Thomas Piketty’s “Capital in the 21st Century”, published in 2014, played an important role in directing attention to the issue of inequality in the developed economies of the 21st century. The book was both praised and criticised from many parts of the political and economic spectrum. Least controversial was his laying out of the evidence that inequality of both income and wealth has increased markedly since the 1970s, particularly in the US and the UK. A little more controversial is the suggestion that this increasing inequality is harmful to the societies of those countries. Most controversial, and more technical, was Piketty’s espousal of a ‘fundamental law of capitalism’ that when the return on capital (r) exceeds the rate of economic growth (g) inequality will increase.
The chart below shows the change in the fraction of total income going to the top 10% of the distribution for 1900 – 2010.
Why Worry About Inequality?
Economic inequality might be a natural outcome of features that we do (or should) value too greatly to tamper with such as freedom or the incentive of the profit motive, and simply reflect innate differences between individuals that result under these otherwise beneficial conditions. Moreover, incentives that lead to inequality are argued to be essential to a dynamic innovative economy which raises living standards for all, including those at the bottom of the income and wealth pyramid. Often there is the argument that the wealth of a minority does not impact on the majority – since resources are not finite, and the incentive effects of the ability to become wealthy creates additional wealth.
On the other hand it seems obvious that there comes a point at which there is too much inequality even if we aren’t currently at that point. Few people would consider it acceptable for only a handful of people to hold all wealth. And while it is true that total resources are not necessarily finite in the very long run, individually and in the shorter run they frequently are. Even where resources are growing it is possible for them to be accruing to the top of the distribution faster than the total quantity increases, in which case the rest are making do with less. At some point the costs to a majority (who are by definition under inequality more numerous than the very wealthy) of upsetting the current order will appear to be less than of allowing it to continue. How this takes place and when is of course inherently unpredictable but will depend on the type of governance regime in place and the physical and informational barriers in place between the wealthy and the majority. In the absence of formal pathways to change and redistribution violent disturbance becomes a possibility, particularly if the majority feel they have little to lose.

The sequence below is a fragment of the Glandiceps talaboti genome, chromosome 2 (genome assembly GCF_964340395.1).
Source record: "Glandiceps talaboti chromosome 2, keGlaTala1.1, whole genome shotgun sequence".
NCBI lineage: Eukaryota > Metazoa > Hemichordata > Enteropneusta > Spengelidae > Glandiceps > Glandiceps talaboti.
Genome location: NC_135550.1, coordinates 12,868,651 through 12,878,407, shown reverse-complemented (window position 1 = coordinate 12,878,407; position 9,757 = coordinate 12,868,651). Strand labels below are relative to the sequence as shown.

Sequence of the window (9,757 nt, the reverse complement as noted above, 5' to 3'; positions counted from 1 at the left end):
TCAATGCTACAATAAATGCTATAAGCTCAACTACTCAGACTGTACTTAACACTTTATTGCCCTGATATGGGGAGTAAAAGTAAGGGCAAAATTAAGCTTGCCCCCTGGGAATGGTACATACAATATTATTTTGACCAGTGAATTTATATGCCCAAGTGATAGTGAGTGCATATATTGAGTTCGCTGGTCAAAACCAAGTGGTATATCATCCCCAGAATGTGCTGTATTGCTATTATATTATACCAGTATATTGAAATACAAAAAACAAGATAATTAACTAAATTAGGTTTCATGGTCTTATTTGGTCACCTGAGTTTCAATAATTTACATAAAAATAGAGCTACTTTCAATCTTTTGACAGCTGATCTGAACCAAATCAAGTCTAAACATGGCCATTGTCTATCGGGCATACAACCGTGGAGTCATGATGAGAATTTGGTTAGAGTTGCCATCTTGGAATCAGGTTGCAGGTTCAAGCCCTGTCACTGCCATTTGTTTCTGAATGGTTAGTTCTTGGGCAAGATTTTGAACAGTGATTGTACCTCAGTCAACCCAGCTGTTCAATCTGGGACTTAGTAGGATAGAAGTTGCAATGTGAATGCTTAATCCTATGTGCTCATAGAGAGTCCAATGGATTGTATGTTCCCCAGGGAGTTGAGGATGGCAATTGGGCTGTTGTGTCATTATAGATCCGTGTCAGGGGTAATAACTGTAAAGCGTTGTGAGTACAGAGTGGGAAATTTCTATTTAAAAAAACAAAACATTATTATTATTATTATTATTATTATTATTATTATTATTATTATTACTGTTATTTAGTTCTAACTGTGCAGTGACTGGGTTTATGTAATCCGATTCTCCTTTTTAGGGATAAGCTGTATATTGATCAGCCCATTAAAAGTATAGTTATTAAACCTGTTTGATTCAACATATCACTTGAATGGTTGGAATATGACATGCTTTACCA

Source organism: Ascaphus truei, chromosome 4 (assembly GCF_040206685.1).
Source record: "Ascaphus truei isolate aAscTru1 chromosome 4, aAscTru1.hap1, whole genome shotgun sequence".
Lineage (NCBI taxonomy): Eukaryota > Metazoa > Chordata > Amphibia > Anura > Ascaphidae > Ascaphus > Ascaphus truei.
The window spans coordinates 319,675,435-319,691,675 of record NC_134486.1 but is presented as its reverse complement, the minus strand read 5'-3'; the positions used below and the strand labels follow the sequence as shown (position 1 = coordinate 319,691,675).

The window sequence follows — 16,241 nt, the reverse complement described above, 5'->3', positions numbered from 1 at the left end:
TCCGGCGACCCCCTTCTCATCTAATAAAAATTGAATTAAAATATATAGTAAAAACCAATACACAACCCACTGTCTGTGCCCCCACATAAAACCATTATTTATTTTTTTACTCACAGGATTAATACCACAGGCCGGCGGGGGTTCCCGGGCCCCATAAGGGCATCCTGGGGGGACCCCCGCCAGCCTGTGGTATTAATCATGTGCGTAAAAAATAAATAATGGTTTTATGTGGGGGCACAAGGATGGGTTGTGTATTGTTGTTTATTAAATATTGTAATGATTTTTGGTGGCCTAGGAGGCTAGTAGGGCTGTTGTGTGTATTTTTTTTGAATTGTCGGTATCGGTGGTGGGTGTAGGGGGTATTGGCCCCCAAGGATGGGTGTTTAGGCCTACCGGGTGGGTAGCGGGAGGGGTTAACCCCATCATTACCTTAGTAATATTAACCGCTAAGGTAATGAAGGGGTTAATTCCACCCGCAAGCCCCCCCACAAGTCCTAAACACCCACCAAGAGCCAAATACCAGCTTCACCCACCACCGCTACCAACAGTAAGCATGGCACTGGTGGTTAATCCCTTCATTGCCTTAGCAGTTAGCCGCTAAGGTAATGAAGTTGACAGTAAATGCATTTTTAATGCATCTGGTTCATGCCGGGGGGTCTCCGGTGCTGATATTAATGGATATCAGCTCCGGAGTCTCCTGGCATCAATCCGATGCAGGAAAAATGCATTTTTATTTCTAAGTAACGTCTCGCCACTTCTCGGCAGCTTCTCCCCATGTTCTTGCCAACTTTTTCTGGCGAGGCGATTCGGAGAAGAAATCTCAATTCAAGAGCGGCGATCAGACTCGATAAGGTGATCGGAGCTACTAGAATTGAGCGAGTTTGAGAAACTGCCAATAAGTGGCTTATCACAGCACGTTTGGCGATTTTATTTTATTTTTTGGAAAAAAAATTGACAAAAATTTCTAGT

Wealth is acquired in two main ways. Firstly, it is acquired as “labour income” where there is a clear connection between services performed by an individual and the reward they receive – usually in monetary form. Secondly there is capital income which is the “reward” obtained from the ownership of material goods or from proxies for material goods such as money or financial assets such as stocks and bonds. In the US the top 10% of earners receive 35% of labour income, and the top 10% of capital owners have 70% of the wealth.
Piketty has outlined the rise in inequality (especially wealth inequality) since the 1970s. In particular he is identified the tendency for executive income and income from wealth to drive inequality. The core of his argument around wealth is that high returns to it allow the accumulation of this wealth to proceed faster than the productive capacity of the economy as a whole. Since income from wealth increases in the size of that wealth, and income from labour increases in the size of the overall economy then high relative returns to wealth increase inequality between wealth holders and wage earners.
Without going into the technical aspects Piketty probably obscures as much as he reveals, in that returns to labour and wealth are actually driven by the same or by analogous parameters – advances in productive technology and increases in the quantities of capital and labour that each respectively have to act on. What truly distinguishes the impact of wealth is that it can be concentrated in a way that labour power clearly cannot be. The forces tending to concentrate wealth – inheritance, the power to save and thus build up the generating base, and the wider influence of wealth on political and legal advantage, appear to be greater than those tending to its dispersion – capital and inheritance taxes, rules on political donations and tax avoidance.
Executive Pay as a Return on Capital
While Piketty addresses executive pay increases, I believe he ignores an important factor in this which is that while executive pay is nominally a return to labour it is effectively a return to capital. Since executives are paid on financial criteria by those with the largest financial interest in firms and on the recommendations of their peers, the level of this remuneration is not governed by any form of labour market mechanism but in relation to the residual profit of the firm, or of the return to the firm’s capital. The categorisation of executive pay as labour income lies in a false dichotomy between legal ownership and the effective control of wealth. Since evidence does not support the conclusion that better executives are higher-paid, executive pay should be seen as a return to capital at least as much, if not more than, as it is a return to labour. Thus both the main drivers of inequality can be seen as consequence of the ability of capital ownership to be concentrated in a way that labour ownership cannot be.